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Carr urges Macfarlane to change car policy

Strong words: ALP Senator Kim Carr this week described industry minister Ian Macfarlane’s offer to tour Holden’s production lines as little more than a “walk of shame”.

Coalition under pressure as growing car lobby plans for change

20 Sep 2013

THE former architect of Australia’s car-making future, Kim Carr, has described incoming industry minister Ian Macfarlane’s offer to tour Holden’s production lines as little more than a “walk of shame”.

According to Senator Carr, Australia’s car industry urgently needed a change of policy from the newly elected Coalition government to survive.

“In just months, General Motors Holden will make a decision about its future in Australia,” Mr Carr said in a statement. “This will have huge knock-on effects for the rest of the industry.

“(Industry) Minister Macfarlane’s call for bipartisanship needs to extend beyond a photo opportunity in a factory. The car industry needs a real commitment.

“Without a policy change, a factory tour would be a walk of shame.” Mr Macfarlane said on Wednesday he would invite Senator Carr to join him on a tour of Holden’s Port Elizabeth car assembly line “so there’s no politics”.

“Yet under Sophie Mirabella the Coalition played the politics of division, promising to cut $500 million in investment to 2015, refusing to match a further $700 million, and planning to refer further investment to the Productivity Commission,” Senator Carr said.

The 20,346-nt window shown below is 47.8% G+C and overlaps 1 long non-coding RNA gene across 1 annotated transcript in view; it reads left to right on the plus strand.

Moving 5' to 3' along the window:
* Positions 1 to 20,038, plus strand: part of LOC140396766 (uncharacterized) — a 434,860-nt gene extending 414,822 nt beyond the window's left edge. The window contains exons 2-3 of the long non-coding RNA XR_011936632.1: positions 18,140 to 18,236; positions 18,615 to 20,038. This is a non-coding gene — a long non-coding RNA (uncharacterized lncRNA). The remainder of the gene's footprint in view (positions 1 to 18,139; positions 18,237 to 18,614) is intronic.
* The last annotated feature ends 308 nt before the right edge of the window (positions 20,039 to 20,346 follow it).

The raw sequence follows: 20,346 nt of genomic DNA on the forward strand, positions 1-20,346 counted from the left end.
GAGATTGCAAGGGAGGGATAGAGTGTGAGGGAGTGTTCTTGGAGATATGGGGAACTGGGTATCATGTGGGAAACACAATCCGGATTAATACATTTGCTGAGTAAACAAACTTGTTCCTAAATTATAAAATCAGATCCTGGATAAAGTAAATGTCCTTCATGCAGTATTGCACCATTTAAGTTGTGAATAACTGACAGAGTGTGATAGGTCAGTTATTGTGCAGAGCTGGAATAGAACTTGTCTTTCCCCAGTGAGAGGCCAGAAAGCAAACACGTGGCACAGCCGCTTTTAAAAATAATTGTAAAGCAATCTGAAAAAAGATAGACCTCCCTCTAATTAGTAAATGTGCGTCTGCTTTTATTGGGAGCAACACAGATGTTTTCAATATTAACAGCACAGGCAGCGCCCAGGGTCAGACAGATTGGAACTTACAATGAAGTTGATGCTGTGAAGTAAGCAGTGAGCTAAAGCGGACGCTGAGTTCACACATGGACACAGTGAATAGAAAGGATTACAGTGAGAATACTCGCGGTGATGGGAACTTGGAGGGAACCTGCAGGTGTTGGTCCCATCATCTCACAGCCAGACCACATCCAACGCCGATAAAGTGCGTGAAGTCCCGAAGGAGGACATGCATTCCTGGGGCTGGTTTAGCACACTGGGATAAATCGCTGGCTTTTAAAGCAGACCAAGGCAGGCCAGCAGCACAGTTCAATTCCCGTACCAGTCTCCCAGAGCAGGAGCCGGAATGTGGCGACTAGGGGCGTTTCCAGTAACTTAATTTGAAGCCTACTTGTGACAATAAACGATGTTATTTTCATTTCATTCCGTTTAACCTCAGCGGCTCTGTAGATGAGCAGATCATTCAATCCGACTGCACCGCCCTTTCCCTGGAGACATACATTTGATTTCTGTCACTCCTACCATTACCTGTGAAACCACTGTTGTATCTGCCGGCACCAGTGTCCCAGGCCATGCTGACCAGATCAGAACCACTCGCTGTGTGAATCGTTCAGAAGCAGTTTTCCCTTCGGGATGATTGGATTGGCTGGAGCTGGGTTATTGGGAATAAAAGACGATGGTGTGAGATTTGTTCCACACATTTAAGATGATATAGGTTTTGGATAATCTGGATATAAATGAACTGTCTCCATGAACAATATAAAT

“The current policy of the Liberal Party would see an end to the car industry in this country.” Speaking on ABC radio yesterday, Mr Macfarlane said he wanted to get Australian car-makers “on an even keel”.

"I'm a huge fan of the Australian car industry,” he said. “The first text I sent after the announcement as minister was to [Holden managing director] Mike Devereux to say ‘I want to come down and have a look at your plant’.

"I am on the side of the car industry, that's what I'm there for." South Australian independent Senator Nick Xenophon and South Australian Premier Jay Weatherill are both lobbying on behalf of Holden to help the car-maker attain Commonwealth co-funding to secure a guarantee on behalf of the car-maker’ s US parent GM to build next-generation versions of the Commodore and Cruze until at least 2022.

Senator Xenophon met with Mr Macfarlane on Wednesday to talk about the car-maker’s future in Australia, and the pair have agreed to another round of talks within a fortnight.

Senator Xenaphon’s concerns for Australia’s car-making future comes as South Australia’s Labor government stepped up its pressure on the federal coalition as it also calls for more funding to help secure Holden’s future.

South Australian Premier Jay Weatherill yesterday requested urgent talks with the Coalition government over the level of co-investment it intends to provide to Holden beyond 2016.

Australian Manufacturing Workers Union SA state secretary John Camillo today called on the car-maker and key government stakeholders to return to the negotiating table with unions about the future of Holden.

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